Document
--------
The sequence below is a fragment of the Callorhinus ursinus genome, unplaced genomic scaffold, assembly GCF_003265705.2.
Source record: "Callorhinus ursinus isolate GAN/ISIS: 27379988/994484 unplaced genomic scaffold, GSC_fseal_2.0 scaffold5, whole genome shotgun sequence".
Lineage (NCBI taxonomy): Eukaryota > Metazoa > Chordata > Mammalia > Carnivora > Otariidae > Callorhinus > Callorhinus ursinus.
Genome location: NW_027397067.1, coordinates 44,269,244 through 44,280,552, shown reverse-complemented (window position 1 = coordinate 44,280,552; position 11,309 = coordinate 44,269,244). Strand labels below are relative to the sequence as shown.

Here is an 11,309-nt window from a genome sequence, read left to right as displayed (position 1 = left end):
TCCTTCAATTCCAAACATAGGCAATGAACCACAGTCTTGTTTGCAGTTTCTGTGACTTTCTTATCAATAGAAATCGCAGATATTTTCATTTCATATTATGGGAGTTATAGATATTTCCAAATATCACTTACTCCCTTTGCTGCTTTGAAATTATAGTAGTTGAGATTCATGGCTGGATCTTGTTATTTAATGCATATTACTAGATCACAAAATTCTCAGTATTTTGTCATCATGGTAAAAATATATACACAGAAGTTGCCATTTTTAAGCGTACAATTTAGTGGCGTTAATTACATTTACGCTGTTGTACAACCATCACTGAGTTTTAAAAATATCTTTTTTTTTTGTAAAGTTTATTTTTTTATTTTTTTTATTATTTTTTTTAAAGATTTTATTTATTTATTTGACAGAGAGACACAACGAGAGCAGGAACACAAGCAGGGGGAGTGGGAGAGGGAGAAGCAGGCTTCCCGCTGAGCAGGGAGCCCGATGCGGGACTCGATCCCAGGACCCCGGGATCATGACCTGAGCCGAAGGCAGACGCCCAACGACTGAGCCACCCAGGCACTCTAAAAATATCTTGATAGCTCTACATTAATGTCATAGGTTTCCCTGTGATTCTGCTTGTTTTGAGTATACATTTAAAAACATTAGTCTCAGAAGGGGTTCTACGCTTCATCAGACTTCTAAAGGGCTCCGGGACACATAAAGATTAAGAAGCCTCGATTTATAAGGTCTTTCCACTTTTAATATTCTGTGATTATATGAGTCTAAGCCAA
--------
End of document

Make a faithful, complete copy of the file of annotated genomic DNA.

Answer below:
The sequence below is a fragment of the Callorhinus ursinus genome, unplaced genomic scaffold, assembly GCF_003265705.2.
Source record: "Callorhinus ursinus isolate GAN/ISIS: 27379988/994484 unplaced genomic scaffold, GSC_fseal_2.0 scaffold5, whole genome shotgun sequence".
Lineage (NCBI taxonomy): Eukaryota > Metazoa > Chordata > Mammalia > Carnivora > Otariidae > Callorhinus > Callorhinus ursinus.
Genome location: NW_027397067.1, coordinates 44,269,244 through 44,280,552, shown reverse-complemented (window position 1 = coordinate 44,280,552; position 11,309 = coordinate 44,269,244). Strand labels below are relative to the sequence as shown.

Here is an 11,309-nt window from a genome sequence, read left to right as displayed (position 1 = left end):
TCCTTCAATTCCAAACATAGGCAATGAACCACAGTCTTGTTTGCAGTTTCTGTGACTTTCTTATCAATAGAAATCGCAGATATTTTCATTTCATATTATGGGAGTTATAGATATTTCCAAATATCACTTACTCCCTTTGCTGCTTTGAAATTATAGTAGTTGAGATTCATGGCTGGATCTTGTTATTTAATGCATATTACTAGATCACAAAATTCTCAGTATTTTGTCATCATGGTAAAAATATATACACAGAAGTTGCCATTTTTAAGCGTACAATTTAGTGGCGTTAATTACATTTACGCTGTTGTACAACCATCACTGAGTTTTAAAAATATCTTTTTTTTTTGTAAAGTTTATTTTTTTATTTTTTTTATTATTTTTTTTAAAGATTTTATTTATTTATTTGACAGAGAGACACAACGAGAGCAGGAACACAAGCAGGGGGAGTGGGAGAGGGAGAAGCAGGCTTCCCGCTGAGCAGGGAGCCCGATGCGGGACTCGATCCCAGGACCCCGGGATCATGACCTGAGCCGAAGGCAGACGCCCAACGACTGAGCCACCCAGGCACTCTAAAAATATCTTGATAGCTCTACATTAATGTCATAGGTTTCCCTGTGATTCTGCTTGTTTTGAGTATACATTTAAAAACATTAGTCTCAGAAGGGGTTCTACGCTTCATCAGACTTCTAAAGGGCTCCGGGACACATAAAGATTAAGAAGCCTCGATTTATAAGGTCTTTCCACTTTTAATATTCTGTGATTATATGAGTCTAAGCCAA